China's consumer, producer price inflation growth slows in January
Updated 15:11, 17-Feb-2022

China's consumer price index (CPI), a main gauge of inflation, rose by 0.9 percent year on year in January, down from the 1.5-percent increase a month ago, the National Bureau of Statistics (NBS) said Wednesday.

The figure was below institutions' expectations. Bloomberg and Nomura economists had forecast a 1-percent increase and a 1.1-percent increase, respectively. 

The January CPI is generally stable as related departments worked to secure supply during the Spring Festival, said senior NBS statistician Dong Lijuan.

Food prices fell by 3.8 percent last month compared with a year ago, contributing to a 0.72-percentage-point decline in the CPI. 

Due to the high-base effect of the same period last year, the price of pork dropped by 41.6 percent on an annual basis, compared with a 36.7-percent drop in December. Vegetable prices fell by 4.1 percent year on year, compared with a 10.6-percent increase in December, Dong said.

China's falling CPI growth paves the way for more aggressive easing measures against growth headwinds, Lu Ting, Nomura's chief China economist, said in a note.

Nomura expected the easing measures, which could include one more rate cut for policy loans by the central bank, a cut in the bank reserve requirement ratio and a significant rise in foreign exchange purchases to add liquidity and limit RMB appreciation, to take place after the annual National People's Congress session in early March.

Non-food prices increased by 2 percent last month, contributing to a 1.64-percentage-point increase in the CPI, according to the NBS. Among them, the prices of gasoline and diesel increased by 20.7 percent and 22.7 percent year on year, respectively. The prices of air tickets and family services increased by 20.8 percent and 6.2 percent, respectively, data showed.

Meanwhile, China's official producer price index (PPI), which reflects the cost of goods at the factory gate, rose by 9.1 percent year on year in January, easing from a 10.3-percent rise in December.

The figure was also lower than both Bloomberg and Reuters predictions of 9.5-percent growth.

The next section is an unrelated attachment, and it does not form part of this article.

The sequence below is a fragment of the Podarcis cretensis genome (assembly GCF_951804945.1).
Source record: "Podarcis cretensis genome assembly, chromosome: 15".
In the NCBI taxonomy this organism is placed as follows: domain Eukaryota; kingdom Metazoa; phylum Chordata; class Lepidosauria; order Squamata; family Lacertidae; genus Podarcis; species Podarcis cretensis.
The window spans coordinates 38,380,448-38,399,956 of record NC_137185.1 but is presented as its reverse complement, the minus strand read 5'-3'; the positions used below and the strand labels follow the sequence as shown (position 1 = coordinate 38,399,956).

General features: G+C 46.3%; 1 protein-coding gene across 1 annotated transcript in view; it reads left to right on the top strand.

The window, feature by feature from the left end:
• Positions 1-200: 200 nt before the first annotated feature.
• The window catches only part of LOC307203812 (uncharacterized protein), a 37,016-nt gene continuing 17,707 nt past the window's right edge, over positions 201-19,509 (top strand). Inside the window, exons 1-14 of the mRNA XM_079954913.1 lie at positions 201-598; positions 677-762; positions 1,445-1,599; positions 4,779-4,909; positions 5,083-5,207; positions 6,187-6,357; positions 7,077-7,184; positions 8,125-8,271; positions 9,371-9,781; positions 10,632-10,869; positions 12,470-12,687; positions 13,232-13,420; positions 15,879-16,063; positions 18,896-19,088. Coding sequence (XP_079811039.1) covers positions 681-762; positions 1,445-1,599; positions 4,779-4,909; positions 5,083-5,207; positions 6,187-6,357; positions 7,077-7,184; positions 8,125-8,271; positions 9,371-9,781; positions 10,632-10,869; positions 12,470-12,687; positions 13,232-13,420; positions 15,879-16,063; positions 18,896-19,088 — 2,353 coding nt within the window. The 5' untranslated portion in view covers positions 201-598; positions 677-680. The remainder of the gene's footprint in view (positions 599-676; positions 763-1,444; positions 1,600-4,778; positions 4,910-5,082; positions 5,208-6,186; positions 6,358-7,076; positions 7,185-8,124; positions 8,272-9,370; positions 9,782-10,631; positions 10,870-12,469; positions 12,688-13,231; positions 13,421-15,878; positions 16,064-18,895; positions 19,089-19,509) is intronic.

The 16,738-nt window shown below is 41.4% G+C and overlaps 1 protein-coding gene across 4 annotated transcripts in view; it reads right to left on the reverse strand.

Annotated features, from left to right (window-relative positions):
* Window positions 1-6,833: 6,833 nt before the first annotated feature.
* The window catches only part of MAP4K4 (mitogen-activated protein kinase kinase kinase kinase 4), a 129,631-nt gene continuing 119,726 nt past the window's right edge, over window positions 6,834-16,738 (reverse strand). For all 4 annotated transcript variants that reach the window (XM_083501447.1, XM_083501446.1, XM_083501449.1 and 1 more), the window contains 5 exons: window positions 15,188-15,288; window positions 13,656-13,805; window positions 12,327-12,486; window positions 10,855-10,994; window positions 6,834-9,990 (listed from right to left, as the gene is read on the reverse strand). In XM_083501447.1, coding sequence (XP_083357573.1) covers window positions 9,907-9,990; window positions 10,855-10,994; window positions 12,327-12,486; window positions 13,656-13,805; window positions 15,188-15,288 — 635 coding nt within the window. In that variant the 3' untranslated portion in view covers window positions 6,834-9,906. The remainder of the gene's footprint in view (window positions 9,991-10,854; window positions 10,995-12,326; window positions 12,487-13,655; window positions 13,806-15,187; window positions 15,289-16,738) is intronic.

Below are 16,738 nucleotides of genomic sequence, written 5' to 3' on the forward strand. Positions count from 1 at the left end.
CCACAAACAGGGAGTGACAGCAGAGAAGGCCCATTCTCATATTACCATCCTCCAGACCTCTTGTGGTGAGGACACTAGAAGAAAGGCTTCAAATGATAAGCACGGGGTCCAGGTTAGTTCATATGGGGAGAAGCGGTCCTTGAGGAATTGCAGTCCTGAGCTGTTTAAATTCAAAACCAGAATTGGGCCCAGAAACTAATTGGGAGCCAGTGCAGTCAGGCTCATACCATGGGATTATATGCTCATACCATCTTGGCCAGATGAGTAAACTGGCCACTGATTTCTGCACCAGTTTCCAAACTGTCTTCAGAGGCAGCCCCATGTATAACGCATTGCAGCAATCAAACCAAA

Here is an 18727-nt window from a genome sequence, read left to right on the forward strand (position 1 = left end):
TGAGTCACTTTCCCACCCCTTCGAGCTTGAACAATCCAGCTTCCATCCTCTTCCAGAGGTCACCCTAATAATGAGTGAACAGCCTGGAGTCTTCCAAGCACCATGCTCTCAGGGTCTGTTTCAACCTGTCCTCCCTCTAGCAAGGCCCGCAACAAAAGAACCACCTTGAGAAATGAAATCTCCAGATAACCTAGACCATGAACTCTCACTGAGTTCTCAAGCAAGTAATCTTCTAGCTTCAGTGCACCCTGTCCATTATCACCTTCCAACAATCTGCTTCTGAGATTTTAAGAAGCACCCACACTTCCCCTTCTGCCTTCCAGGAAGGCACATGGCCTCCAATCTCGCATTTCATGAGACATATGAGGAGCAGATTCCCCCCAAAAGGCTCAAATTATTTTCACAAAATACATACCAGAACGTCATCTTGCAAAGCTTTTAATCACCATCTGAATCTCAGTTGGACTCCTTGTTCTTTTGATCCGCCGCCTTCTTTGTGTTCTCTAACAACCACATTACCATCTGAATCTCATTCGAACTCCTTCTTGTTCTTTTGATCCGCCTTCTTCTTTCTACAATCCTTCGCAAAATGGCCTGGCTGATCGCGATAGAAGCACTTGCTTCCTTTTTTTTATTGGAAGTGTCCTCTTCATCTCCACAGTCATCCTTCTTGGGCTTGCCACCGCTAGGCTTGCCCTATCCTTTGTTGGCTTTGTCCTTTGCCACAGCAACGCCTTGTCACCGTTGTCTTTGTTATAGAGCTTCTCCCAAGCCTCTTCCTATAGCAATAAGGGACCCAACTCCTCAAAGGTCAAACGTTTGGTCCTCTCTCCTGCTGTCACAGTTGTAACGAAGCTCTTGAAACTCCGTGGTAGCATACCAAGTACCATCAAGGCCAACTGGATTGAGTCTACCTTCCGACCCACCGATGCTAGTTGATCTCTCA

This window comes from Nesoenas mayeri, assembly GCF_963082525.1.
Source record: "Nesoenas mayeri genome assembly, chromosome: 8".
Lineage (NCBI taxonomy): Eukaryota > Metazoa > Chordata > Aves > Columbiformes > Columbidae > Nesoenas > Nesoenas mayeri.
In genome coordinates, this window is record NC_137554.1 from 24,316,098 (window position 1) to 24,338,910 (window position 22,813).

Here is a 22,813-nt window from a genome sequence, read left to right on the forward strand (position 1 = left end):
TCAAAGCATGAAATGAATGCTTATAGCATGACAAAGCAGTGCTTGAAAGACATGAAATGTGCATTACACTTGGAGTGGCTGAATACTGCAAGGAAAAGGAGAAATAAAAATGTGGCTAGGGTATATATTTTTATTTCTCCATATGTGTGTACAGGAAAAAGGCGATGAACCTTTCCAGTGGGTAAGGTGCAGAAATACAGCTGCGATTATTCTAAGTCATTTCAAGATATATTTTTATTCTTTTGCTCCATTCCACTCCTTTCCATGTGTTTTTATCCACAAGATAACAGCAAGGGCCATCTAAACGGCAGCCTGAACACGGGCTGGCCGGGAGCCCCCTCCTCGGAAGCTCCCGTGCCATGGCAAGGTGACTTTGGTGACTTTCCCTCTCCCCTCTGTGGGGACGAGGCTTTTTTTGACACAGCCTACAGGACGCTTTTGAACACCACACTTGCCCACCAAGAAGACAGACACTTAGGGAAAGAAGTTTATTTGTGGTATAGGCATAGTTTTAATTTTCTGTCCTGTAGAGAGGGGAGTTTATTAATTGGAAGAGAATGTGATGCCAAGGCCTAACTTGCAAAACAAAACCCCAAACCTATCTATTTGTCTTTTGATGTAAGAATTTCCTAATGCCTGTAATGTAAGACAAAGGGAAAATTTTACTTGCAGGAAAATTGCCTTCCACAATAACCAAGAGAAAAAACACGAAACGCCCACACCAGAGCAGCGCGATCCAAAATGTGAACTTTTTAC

Dong said among the 9.1-percent year-on-year increase in January, the impact of last year's price changes was about 9.3 percentage points, and the impact of new price increases was about minus 0.2 percentage points.

The NBS said the easing in PPI was due to high-base effect and measures containing high raw material prices like coal and steel. 

Senior China Economist at UBS Zhang Ning said the slowdown in the PPI will continue throughout this year. The figure will drop to near or even below 0 percent in the fourth quarter. That's mostly due to a high comparison base, subdued demand from the property sector and a more practical decarbonization approach. 

Against the same backdrop, Nomura expected PPI inflation to fall to 8.6 percent year on year in February.

Inflation is also a major concern for central bank in setting monetary policies. Zhang said the slowdown in the factory-gate price will ease concerns of the People's Bank of China (PBOC) over elevated producer prices. 

He added that the CPI will likely return to the 2-percent level, but that "will not be a hurdle for PBOC's further easing." Zhang believed that the central bank will prioritize economic growth in setting its monetary policies. 

"We see more reserve requirement ratio cuts, lower extra funding costs and further credit rebound in the first half of this year," said Zhang.

(CGTN's Zhu Feng also contributed to the story.)

Search Trends